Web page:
Saint Francis is in the process of replacing the system it implemented ten years ago with a new system that will include handheld wireless devices designed to scan bar codes on patients’ medications prior to administration, which will ensure the patient is receiving the correct drug and dosage.

As an early adopter of CPOE, Saint Francis has considerable experience with the system, and Dr. Therrien believes the medical staff is enthusiastic about the technology. “No one at Saint Francis would choose to return to the handwritten chart, and the prospect of a new system with more advanced features is generating some excitement.” He also credits Leapfrog for the national attention CPOE is receiving in medical circles. “They wanted a leap, and they got it.”

Not every hospital, however, has had the experience of Saint Francis. Cedars-Sinai Medical Center, the largest private hospital in the West, suspended use of its system early in 2003 after hundreds of doctors complained that it was endangering patient safety and creating too much work, according to the Los Angeles Times. Among the glitches was a baby given anesthetic for a circumcision one day early. A doctor complained that it used to take him five seconds to write an order for the powerful antibiotic Vancomycin, but the computer system stretched that process to several minutes.

Nonetheless, Leapfrog expects that by 2004, adoption of CPOE will grow to 23 percent of hospitals in the 18 areas of the country it surveys.

Leapfrog also advocates that physicians with specialized training, known as intensivists, oversee intensive care units—a measure that cuts the risk of patient death by almost a third. Intensivists are expensive, however, and since hospitals have no easy way to recoup costs, their use is not widespread.

Leapfrog’s third objective, known as evidence-based hospital referral (a hospital’s success rate with various types of procedures), is also controversial. Large hospitals in which physicians are constantly performing procedures such as bypass operations have an advantage, but Delbanco points out that volume isn’t everything.

“In an ideal world, if you and I were trying to choose between hospitals, we would want to know not just how many procedures they did, but also the real outcomes that patients experienced. Did they have complications? What are the odds of survival?”

Only four states (California, New Jersey, New York, and Pennsylvania) require public reporting of outcomes for some procedures. In the absence of such data, Leapfrog uses the number of procedures performed as a proxy for quality, and research shows there is a strong correlation. Nonetheless, smaller hospitals object strenuously on the grounds that they cannot win a volume contest no matter how good their outcomes may be for procedures in which they specialize.

In conversation at her home in the Georgetown section of Washington late last spring, Delbanco mentioned that her typically busy schedule had been even more hectic than usual the day before with three major presentations. In addition to visiting two professional meetings, her dash around Washington had taken her to the Senate’s Permanent Subcommittee on Investigations, where she had discussed Leapfrog’s approach to improving health care.

“When I started this job three years ago, I had no idea that it would become what it has—it was so unformed. We’ve made progress in certain ways. We’ve grown from seven members to 145. Employers recognize that they need to change the way they are purchasing health care and that there is no quick fix. We’ve made progress implementing the standards. We have a lot of visibility, a lot of buzz.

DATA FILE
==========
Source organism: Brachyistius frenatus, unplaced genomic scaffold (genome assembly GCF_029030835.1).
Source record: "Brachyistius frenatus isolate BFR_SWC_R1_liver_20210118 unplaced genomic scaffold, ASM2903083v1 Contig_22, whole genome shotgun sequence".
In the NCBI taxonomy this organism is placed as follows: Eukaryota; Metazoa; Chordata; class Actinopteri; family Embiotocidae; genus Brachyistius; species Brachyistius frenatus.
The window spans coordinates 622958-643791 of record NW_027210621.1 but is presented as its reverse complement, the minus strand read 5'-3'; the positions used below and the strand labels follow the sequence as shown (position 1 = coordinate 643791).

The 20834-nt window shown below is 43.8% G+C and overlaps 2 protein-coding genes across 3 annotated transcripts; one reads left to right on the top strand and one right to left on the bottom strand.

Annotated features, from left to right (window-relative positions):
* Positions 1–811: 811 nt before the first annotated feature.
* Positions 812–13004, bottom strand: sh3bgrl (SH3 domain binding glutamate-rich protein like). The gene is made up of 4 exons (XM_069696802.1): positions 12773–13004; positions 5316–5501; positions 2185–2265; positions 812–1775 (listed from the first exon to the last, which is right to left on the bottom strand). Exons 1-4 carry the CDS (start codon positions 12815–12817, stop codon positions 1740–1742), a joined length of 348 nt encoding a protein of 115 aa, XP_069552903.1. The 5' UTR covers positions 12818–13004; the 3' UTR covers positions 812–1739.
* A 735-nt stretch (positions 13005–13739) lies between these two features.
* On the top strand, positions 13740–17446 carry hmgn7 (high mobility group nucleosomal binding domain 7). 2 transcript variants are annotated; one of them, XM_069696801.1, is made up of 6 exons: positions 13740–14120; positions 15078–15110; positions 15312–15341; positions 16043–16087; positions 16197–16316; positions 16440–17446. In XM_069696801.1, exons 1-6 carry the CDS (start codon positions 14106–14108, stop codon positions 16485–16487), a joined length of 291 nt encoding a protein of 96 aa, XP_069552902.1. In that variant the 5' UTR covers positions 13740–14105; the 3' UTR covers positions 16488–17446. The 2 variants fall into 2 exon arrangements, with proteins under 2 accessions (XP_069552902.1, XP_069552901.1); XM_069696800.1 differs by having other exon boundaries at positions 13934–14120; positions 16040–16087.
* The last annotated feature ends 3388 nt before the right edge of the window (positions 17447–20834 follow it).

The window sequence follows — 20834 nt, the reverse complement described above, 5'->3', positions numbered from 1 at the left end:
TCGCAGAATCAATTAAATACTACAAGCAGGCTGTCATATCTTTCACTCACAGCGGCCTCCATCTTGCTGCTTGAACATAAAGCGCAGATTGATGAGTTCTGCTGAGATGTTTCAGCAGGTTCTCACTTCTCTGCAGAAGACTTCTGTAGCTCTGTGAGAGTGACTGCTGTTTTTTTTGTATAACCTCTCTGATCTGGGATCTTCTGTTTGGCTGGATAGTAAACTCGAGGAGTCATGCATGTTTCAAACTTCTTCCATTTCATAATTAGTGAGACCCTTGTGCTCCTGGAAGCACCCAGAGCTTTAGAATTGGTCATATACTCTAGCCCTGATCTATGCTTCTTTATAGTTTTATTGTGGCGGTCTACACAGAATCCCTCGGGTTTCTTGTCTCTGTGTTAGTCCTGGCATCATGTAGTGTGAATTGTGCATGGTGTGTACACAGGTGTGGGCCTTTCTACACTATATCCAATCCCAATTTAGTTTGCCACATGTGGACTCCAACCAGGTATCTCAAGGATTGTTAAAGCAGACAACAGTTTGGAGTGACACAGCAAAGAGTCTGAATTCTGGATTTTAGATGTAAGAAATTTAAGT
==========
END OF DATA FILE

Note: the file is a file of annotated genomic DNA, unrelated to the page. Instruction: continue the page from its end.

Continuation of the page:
“But I’m still very critical of where we are versus where we need to be. Very few of our members have come up with programs to realign the incentives for medical providers. In the New York metro region, Xerox, Pepsi, Verizon, and IBM have partnered with Empire Blue Cross/Blue Shield to provide quarterly bonus payments to hospitals that meet Leapfrog’s standards. That’s the kind of thing we need to see everywhere. If we don’t succeed in creating incentives for hospitals, they are not going to continue to play with us.”

Still, Leapfrog has won powerful converts. Mary McWilliams ’71, president and chief executive officer of Regence BlueShield, which is one of the largest insurers in the Northwest, says that Leapfrog has addressed an important issue with good initiatives.

“The consumer movement is finally hitting health care,” she says, adding that the role of large employers has been critical. “Certainly in Seattle, Boeing’s active championing of the adoption of the Leapfrog standards has been pivotal in securing the hospitals’ commitments. As a result, Seattle has been recognized as a leading community in this effort, and Regence BlueShield has been cited as exemplary for our posting of hospitals’ results on our Web site.”

Leapfrog’s standards do not address all the problems that contribute to medical errors. Surgeons mix up X-rays, residents work more than 100 hours a week, nurses are in short supply, and doctors forget to wash their hands. Such problems led the Washington Post to editorialize recently against “the arrogance of the medical priesthood” and to call for government, through the Medicare program, to insist on proven safety procedures such as computerized prescription systems.

For the average person confronted with the need to be hospitalized, useful information remains in short supply. Delbanco said she would check first for a computerized prescription system and try to understand why her doctor might be recommending a particular hospital.

“Most important, I would make sure to be an active part of my health care. I had a friend who was going in to get her gall bladder removed, and when she was brought down to the operating room, an anesthesiologist came in and started talking to her about her appendix. It’s imperative to have someone there with you. For most people, choosing a hospital is a shot in the dark. I hope we’ll change that.”

Meanwhile, Delbanco takes no chances. She carries an alert card with her health insurance information that identifies her as potentially having the same hereditary problem that cost her cousin her life.

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William L. Holder ’75 served as editor of Wesleyan from 1994 until he retired in 2018.